We Bought a Worm Farm
...not a Zoo!
It’s not exactly the tale of Brad Pitt in that movie We Bought a Zoo, it’s a scaled down version. It’s no secret (anymore) that we are treating this planet with zero care. And by we, I mean most humans but also, we as in me, because up until recently I was without a care in the world using all of the take away coffee cups, one use plastic bags and fast fashion you possibly could. Until I had a wakeup call in the form of The War on Waste on the ABC.
I’ll be honest. In the past year, I’ve down sized my wardrobe to a third and haven’t invested in many new clothes, because I have enough. Instead of trying to stay on trend, which for a 157cm tall chick with thighs and a butt is impossible, I have embraced my own personal style and run with it. In twelve months, I’ve bought a wedding dress, which I wore on my wedding day, not for some weird random reason unelated to a wedding. A blue cardigan because it’s getting the opposite of hot in here, a couple of pair of sneakers because they looked amazing, some bits and pieces of active wear, which I can justify because I recently opened my second gym and I spend a lot of time in active wear, it’s also a business expense, so I felt less guilty about that. And some undies. But that’s it! A far cry from the ‘Oh I can’t wear that again,’ girl I used to be. (This was partly inspired by the documentary, Minimalism, which also made me want to throw everything out, get off the grid, build a tiny house out of recycled materials and never answer my phone. But that’s a bit extreme.)
After watching the War on Waste, I am taking Maya Angelou’s advice, and doing better because know I know better, as opposed to taking Sia’s advice and swinging from a Chandelier. Here are the small changes I’ve made.
Plastic isn’t Fantastic.
I’ve started separating non-recyclable plastics from recyclable ones rather than just chucking it all in the bin because it’s late and I just couldn’t be bothered. And I did spend 5 minutes tipping the used coffee out of our used coffee pods so I could recycle the pods because thankfully the pod machine I have uses recyclable pods, not all of them do, BTW. Yes, it was a bit gross.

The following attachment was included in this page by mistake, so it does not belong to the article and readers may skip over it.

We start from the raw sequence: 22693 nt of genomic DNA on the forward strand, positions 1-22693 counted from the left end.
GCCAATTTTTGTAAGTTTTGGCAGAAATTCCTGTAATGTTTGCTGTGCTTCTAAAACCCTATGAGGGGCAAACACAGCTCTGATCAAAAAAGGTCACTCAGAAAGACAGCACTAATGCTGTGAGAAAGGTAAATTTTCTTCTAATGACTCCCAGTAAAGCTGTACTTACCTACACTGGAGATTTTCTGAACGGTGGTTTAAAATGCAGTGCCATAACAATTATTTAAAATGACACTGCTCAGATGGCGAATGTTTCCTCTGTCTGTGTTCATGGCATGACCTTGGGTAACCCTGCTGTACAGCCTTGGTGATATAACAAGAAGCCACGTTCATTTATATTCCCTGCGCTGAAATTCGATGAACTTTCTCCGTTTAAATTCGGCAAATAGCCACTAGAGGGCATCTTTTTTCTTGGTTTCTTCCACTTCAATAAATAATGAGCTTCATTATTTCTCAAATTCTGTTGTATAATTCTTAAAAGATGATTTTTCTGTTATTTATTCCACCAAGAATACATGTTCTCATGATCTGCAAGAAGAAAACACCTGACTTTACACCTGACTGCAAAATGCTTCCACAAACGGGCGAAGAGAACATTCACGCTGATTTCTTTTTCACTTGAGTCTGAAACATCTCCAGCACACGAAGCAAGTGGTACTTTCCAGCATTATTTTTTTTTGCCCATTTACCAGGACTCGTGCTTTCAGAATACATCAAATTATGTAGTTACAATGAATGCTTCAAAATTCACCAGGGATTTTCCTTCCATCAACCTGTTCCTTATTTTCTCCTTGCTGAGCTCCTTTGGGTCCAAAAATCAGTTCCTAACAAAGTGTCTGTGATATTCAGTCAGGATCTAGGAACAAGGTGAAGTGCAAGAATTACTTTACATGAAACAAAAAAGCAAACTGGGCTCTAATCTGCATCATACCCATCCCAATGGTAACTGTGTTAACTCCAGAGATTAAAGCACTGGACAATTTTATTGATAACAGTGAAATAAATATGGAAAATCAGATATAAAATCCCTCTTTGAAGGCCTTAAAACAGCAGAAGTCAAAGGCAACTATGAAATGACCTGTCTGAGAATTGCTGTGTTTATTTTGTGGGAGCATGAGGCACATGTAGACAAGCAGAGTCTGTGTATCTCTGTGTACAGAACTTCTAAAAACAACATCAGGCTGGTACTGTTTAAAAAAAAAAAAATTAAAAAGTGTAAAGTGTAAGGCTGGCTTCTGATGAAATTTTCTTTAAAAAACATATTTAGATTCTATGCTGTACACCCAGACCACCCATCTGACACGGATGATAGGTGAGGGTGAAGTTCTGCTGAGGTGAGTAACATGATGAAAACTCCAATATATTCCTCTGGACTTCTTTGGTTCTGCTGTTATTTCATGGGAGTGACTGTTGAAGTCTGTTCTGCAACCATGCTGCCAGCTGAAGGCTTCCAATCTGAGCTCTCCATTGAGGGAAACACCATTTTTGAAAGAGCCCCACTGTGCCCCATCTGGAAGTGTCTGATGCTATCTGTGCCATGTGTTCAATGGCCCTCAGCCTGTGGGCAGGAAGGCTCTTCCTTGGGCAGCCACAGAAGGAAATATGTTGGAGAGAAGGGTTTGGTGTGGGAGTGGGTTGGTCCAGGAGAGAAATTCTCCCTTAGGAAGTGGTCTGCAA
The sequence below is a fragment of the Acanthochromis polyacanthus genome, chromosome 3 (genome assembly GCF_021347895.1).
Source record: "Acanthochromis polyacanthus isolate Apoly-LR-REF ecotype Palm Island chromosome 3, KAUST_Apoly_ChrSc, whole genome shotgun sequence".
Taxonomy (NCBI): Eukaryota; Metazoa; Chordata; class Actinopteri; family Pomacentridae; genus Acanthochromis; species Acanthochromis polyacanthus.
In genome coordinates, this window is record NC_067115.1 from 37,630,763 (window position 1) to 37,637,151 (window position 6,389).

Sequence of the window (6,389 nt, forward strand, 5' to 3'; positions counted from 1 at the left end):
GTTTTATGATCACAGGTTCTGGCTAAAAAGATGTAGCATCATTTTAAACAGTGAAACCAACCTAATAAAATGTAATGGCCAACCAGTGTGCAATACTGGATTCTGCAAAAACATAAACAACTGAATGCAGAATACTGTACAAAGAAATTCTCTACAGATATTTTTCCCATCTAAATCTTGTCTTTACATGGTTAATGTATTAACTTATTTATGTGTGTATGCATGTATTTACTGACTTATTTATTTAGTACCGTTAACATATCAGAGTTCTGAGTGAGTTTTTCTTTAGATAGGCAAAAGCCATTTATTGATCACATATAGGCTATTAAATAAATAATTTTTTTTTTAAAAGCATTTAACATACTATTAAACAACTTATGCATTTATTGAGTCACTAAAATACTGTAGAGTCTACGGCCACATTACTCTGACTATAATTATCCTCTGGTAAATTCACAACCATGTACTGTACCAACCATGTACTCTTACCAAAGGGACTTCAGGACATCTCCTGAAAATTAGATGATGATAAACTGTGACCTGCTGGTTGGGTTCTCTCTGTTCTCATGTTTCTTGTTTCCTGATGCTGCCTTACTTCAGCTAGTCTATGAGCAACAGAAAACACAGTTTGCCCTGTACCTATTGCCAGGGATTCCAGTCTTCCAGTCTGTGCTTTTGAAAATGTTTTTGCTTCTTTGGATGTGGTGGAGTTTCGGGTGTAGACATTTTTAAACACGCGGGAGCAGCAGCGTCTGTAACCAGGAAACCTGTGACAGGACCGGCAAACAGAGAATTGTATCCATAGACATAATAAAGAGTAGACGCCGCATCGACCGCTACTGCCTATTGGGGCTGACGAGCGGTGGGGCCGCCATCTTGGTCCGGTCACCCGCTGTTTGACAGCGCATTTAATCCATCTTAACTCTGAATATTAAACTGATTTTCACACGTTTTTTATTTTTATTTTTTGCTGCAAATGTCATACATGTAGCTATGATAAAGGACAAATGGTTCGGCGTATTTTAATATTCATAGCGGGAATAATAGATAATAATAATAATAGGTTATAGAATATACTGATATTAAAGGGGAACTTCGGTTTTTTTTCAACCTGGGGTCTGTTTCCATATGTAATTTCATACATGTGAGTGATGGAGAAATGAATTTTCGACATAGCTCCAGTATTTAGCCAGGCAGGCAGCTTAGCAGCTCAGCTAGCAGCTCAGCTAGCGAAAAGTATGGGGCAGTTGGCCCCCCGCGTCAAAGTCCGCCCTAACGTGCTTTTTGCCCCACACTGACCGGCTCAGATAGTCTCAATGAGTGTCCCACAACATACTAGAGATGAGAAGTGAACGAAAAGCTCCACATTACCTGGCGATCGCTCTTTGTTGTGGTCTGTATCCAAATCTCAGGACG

My Cup Is Half Full
I finally invested in a reusable cup. You’d think I would have a collection of these by now, but no, I used to love having my take away coffee in a takeaway coffee cup! Well one day I found 6 (it may have been 7) take away coffee ups in my car. That’s insane. Insane because that’s a lot of turmeric lattes, but also now I just have one reusable coffee cup and it’s not even difficult to remember. Such a simple change. Such a big benefit.
That’s Not My Bag, Baby
I was half-assing using my reusable bags. I have tonne of them in the house but I would get to the shops and go, ‘oh drats, I left all the bags at home.’ What a schmuck. Now I am more planned in my grocery shopping ventures, not only that I have focussed my attention towards a local Co-op for staples and the local farmer’s markets for groceries, and because I am more planned about my shopping hauls, I haven’t forgotten my reusable bags, yet. I have sworn off one use plastic. For good.
Food (scraps) glorious food (scraps)
The next thing I was conscious of was how much food we scraped off our plates into the bin, and how much natural packaging was being tossed out. I invested in a counter top composter to put any food scraps in (and the coffee out of my coffee pods, cardboard, ripped up paper, off milk and egg shells). And it’s surprising what would have ended up in land fill from my little corner of the world. The next natural step was the get a worm farm, right?
We bought a worm farm
It was out three-year anniversary (of the day we met, I love knowing the exact moment I met my future person). And of course, we were heading into Bunnings to scout out some planter options for our community herb garden, which we are implementing in our apartment block. We stumbled upon Aisle 17, where we stopped in our tracks. Did you know you can buy a fully functioning worm farm from Bunnings, worms not included? So we did, we bought a worm farm and worms (separately).
The circle of scraps
So now, the food scraps (and used coffee, used tea out of tea bags, shredded paper and cardboard) will go into the composter, which will go into the worm farm, which will become fertiliser, which will go on the herbs, that my neighbours will use. We are not starting a revolution, we are just making a small and simple step in the right direction.
The more I think about it, the more my ideas about changing the world evolve. The way to change the world, is to effect one person at a time, in their world, where they are at. The little community of neighbours I am surrounded by, will hopefully see the difference I’m making, for the betterment of the planet. That will hopefully open a dialogue and a conversation about what simple changes they can make too. That’s how we do it. Well, that’s how I’m going to try.